Our topic today is designing a Microstrip Lowpass Chebyshev-Type2 filter using NuHertz and HFSS. A Chebyshev type 2 has a flat response in the passband and ripples in the stopband. We'll compare the different options in NuHertz.

Lowpass filters are made from lumped L and C components. Such an approach is hard to implement for high-frequency applications. Distributed elements are needed for high-frequency filters. This process uses RF lines and RF stubs.

It's possible to replace the capacitors with open lambda/4 stubs using Richard's transformation. Inductors have a problem, so they can only be replaced with lambda/4 stubs or lambda/2 stubs.

Figure 1. Richards Transformation

Lowpass can't be done with short stubs, and long stubs aren't practical either. Kuroda's identities let you replace the inductor with a short transmission line and a capacitor. Therefore, the filter is just a bunch of open stubs connected by short transmission lines.

Figure 2. Kuroda's identity

LPF can be implemented using smaller sections of transmission lines, each with a specific impedance, like low, high, low, high, etc.

Knowing what can be done, we go back to NuHertz. Lowpass and Chebyshev-type 2 are chosen. The requirements, the passband, the stopband, the stopband insertion, and others need to be specified. Use distributed elements. NuHertz gives you a lot of options by doing this. Which one should I pick? All of them will be implemented in HFSS and compared for performance, dimensions, sensitivity, etc.

Figure 3. NuHertz setup for LPF Chebyshev-II Planar Filter

Select any one of the options and export to AEDT.

Figure 4. Exporting the design to AEDT

In AEDT, we solve all the options. You will notice that the filter is fully parameterized. Consequently, one can perform optimization.

Figure 5: All implementations in NuHertz

Here are the NuHertz predictions compared to the HFSS calculations. Because HFSS is a 3D EM solver, it's more accurate. You can use the optimizer to make the designs identical or to improve the response.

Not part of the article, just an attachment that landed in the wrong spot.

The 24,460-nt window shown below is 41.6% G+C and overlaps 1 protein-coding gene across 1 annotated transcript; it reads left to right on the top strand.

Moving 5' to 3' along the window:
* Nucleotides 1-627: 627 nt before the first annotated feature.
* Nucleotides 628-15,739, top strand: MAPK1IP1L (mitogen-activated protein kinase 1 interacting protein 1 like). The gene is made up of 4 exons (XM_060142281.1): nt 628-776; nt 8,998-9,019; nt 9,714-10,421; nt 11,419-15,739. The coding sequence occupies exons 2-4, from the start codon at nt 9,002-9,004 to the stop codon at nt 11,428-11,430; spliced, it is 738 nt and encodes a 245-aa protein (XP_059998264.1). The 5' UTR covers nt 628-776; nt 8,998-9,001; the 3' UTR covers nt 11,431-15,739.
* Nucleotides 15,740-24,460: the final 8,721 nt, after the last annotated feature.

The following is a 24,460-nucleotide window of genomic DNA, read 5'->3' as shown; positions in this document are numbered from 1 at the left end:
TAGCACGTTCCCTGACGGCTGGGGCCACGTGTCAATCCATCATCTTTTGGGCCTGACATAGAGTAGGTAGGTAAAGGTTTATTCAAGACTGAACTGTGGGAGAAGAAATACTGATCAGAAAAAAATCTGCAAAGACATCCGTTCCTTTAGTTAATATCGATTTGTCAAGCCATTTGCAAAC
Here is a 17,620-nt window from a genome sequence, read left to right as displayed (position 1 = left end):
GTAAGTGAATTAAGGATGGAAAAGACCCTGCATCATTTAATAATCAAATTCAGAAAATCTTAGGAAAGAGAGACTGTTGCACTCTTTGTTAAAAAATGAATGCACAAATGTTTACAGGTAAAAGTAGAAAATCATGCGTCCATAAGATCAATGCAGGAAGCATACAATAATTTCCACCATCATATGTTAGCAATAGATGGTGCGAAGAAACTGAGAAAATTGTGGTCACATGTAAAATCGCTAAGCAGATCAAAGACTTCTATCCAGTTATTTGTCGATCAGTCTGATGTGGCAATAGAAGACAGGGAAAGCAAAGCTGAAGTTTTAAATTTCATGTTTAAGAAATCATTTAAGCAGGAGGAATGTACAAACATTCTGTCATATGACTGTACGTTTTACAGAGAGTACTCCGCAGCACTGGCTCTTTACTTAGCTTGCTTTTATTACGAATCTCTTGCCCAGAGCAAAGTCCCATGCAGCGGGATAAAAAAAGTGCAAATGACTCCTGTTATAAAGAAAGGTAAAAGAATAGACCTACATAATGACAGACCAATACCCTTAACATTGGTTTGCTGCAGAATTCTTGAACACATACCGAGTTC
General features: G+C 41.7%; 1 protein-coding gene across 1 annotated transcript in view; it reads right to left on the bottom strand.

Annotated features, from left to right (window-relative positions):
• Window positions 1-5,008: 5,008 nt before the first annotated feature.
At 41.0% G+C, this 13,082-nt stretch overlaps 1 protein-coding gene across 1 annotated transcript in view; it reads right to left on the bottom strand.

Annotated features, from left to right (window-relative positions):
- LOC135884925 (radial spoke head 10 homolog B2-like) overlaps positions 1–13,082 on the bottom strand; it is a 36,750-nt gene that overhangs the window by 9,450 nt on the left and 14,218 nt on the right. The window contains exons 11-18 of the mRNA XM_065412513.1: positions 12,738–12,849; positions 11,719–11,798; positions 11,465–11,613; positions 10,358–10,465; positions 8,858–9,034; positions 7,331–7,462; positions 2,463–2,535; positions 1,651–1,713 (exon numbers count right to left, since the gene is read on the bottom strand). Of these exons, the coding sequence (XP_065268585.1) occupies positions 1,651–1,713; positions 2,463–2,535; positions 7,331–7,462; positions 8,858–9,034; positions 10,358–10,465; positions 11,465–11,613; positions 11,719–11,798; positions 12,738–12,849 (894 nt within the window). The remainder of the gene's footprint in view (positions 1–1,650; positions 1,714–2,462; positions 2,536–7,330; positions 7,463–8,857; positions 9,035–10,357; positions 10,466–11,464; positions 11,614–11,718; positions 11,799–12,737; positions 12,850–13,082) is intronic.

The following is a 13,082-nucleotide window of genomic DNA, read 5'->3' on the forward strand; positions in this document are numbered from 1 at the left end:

Figure 6: HFSS versus NuHertz Insertion (Green HFSS, Blue NuHertz)

Figure 7: HFSS versus NuHertz Return Loss (Green HFSS, Blue NuHertz)

Below is a table summarizing the differences between the topologies. Dimensions are in millimeters. All approaches are the same length, except for the spaced stubs, which are quite long. Same observation for the width of the filter,

Implementation |
Length |
Height |
Insertion @0.8GHz |
Return Loss @0.8GHz |
Insertion @2GHz |

Stepped Stub Resonators |
53.38 |
17.66 |
-1.49 |
-6.20 |
-50.00 |

Stepped Stub Resonators Split |
54.05 |
18.56 |
-1.72 |
-5.54 |
-19.27 |

Single Stub Resonators |
60.40 |
14.83 |
-2.04 |
-4.81 |
-27.13 |

Spaced Stubs |
147.07 |
40.86 |
-0.9 |
-9.00 |
-9.00 |

Radial Resonators |
55.92 |
16.70 |
-1.81 |
-5.38 |
-20.30 |

Radial Resonators Split |
55.53 |
16.05 |
-2.02 |
-4.89 |
-19.27 |

Table 1: LPF topologies

In Nuhertz, the following comments are added for each type:

Implementation |
Why using it? |

Stepped Stub Resonators |
Nominal one to realize transmission zeros |

Stepped Stub Resonators Split |
Similar to the top one, but used when the resonator are too big |

Single Stub Resonators |
Useful when the single side stubs are too wide. |

Spaced Stubs |
Useful for maintaining realizable geometry and low frequency response accuracy. |

Radial Resonators |
Useful when rectangular stubs would be too wide in that it minimizes the width of the T-joint and reducing physical size when long fat sections would otherwise be required. |

Radial Resonators Split |
Useful when the single radial resonators is too wide. |

All options have smooth curves, except for the spaced stubs, which have ripples. Even so, it has the highest average insertion and sharpest drop. Similarly, after the passband, the spaced stubs are more stable and quickly drop.

Figure 8: Return loss

Figure 9: Return loss up to 1 GHz

Figure 10: Insertion Flat up to 1 GHz

Figure 11: Insertion up to 1 GHz

October 29, 2024